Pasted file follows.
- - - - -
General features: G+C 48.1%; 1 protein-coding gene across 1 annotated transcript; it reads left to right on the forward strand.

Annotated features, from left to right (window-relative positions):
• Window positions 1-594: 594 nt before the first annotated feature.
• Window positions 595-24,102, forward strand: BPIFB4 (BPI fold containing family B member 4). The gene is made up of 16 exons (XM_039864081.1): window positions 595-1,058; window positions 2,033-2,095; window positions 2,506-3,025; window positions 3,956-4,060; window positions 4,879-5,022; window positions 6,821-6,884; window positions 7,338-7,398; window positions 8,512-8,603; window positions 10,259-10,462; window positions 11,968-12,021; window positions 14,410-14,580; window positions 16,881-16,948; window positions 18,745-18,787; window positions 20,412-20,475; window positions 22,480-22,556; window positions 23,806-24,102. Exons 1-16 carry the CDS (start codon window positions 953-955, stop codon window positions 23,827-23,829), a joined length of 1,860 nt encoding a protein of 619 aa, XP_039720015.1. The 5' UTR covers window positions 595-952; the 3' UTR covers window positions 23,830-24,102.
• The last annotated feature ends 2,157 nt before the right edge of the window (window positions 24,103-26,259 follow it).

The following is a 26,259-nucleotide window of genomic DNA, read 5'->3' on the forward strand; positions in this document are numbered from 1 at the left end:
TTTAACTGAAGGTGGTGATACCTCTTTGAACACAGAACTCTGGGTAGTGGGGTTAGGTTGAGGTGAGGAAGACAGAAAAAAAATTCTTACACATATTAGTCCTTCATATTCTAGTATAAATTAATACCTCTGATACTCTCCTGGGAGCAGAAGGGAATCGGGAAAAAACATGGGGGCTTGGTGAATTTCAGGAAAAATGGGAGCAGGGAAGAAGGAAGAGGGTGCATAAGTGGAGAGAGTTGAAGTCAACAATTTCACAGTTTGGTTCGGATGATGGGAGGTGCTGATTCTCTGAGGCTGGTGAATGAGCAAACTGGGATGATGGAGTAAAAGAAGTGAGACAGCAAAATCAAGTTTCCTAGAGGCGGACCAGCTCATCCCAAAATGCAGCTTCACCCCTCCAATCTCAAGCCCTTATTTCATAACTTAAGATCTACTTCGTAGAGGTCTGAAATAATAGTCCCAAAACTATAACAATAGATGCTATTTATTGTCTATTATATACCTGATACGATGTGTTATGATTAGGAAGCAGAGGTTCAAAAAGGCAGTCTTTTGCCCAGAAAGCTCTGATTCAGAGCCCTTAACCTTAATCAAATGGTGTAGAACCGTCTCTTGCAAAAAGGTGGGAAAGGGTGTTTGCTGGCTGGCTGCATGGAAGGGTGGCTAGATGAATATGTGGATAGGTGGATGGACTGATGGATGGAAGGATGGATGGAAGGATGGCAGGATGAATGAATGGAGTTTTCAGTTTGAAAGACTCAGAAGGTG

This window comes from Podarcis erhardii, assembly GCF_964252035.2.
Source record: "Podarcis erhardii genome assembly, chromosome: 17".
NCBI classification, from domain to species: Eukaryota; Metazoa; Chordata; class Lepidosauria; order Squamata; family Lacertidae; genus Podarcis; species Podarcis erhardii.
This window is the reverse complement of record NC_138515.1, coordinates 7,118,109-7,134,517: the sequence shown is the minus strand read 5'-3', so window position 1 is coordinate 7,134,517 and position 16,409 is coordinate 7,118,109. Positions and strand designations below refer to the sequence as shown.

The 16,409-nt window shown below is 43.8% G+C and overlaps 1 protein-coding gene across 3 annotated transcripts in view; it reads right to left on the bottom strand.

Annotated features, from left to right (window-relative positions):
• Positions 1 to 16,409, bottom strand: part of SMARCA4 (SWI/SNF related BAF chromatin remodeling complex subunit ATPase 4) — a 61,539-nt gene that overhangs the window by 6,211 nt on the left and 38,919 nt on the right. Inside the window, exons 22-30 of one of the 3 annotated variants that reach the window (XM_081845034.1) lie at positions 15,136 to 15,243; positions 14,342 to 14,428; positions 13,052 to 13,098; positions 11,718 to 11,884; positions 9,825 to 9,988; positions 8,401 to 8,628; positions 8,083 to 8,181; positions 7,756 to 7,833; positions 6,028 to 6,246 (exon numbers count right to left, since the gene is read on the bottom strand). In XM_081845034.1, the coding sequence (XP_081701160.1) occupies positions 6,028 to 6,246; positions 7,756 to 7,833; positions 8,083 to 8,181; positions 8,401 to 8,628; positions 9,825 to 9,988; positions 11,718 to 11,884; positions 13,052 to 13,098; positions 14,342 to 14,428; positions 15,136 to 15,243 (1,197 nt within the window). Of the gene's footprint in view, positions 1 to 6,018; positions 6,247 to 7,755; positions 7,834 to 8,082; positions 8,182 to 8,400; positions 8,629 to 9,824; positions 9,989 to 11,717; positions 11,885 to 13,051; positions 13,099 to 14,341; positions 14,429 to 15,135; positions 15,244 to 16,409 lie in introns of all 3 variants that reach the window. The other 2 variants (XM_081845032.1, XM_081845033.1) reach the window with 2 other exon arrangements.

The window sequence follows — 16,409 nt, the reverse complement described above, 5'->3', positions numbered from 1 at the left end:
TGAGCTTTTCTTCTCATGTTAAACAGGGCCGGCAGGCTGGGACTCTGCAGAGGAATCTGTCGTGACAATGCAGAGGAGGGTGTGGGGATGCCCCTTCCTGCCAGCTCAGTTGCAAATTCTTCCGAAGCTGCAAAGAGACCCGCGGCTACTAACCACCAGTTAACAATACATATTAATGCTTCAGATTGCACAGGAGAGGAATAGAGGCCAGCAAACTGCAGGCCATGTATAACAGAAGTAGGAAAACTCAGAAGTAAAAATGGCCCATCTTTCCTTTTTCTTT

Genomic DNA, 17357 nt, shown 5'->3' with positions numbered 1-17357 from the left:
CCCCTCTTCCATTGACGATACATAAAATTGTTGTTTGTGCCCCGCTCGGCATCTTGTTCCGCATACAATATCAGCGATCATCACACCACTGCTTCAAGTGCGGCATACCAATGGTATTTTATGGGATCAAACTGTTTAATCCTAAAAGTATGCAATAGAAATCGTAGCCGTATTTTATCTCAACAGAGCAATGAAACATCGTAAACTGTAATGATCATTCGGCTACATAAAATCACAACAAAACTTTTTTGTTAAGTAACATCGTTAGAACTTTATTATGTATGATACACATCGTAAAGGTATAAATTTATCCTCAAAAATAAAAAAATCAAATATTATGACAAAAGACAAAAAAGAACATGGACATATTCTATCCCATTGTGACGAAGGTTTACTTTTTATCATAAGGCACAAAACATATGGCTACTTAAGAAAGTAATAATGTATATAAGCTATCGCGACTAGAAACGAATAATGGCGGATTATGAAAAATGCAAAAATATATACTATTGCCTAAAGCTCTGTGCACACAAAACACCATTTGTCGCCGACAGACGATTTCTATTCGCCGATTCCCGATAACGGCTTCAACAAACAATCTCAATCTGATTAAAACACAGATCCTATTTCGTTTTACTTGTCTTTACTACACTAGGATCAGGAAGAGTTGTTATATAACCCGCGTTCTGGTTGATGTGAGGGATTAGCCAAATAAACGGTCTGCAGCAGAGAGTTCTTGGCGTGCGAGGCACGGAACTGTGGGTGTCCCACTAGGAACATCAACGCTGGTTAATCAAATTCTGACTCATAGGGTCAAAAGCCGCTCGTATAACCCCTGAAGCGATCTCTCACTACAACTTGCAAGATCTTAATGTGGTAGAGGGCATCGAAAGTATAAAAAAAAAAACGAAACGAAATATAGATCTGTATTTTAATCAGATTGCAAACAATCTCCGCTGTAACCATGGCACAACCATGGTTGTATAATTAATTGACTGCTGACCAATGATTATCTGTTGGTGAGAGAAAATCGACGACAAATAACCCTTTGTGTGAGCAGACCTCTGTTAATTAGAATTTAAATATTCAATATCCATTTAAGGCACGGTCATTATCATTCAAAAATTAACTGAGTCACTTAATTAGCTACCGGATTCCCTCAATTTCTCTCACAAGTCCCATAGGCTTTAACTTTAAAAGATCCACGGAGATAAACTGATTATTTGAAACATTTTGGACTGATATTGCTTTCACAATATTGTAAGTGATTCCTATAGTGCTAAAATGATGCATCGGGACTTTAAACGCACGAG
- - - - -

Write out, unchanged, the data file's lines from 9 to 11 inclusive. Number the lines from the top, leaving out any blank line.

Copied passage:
Source record: "Podarcis erhardii genome assembly, chromosome: 17".
NCBI classification, from domain to species: Eukaryota; Metazoa; Chordata; class Lepidosauria; order Squamata; family Lacertidae; genus Podarcis; species Podarcis erhardii.
This window is the reverse complement of record NC_138515.1, coordinates 7,118,109-7,134,517: the sequence shown is the minus strand read 5'-3', so window position 1 is coordinate 7,134,517 and position 16,409 is coordinate 7,118,109. Positions and strand designations below refer to the sequence as shown.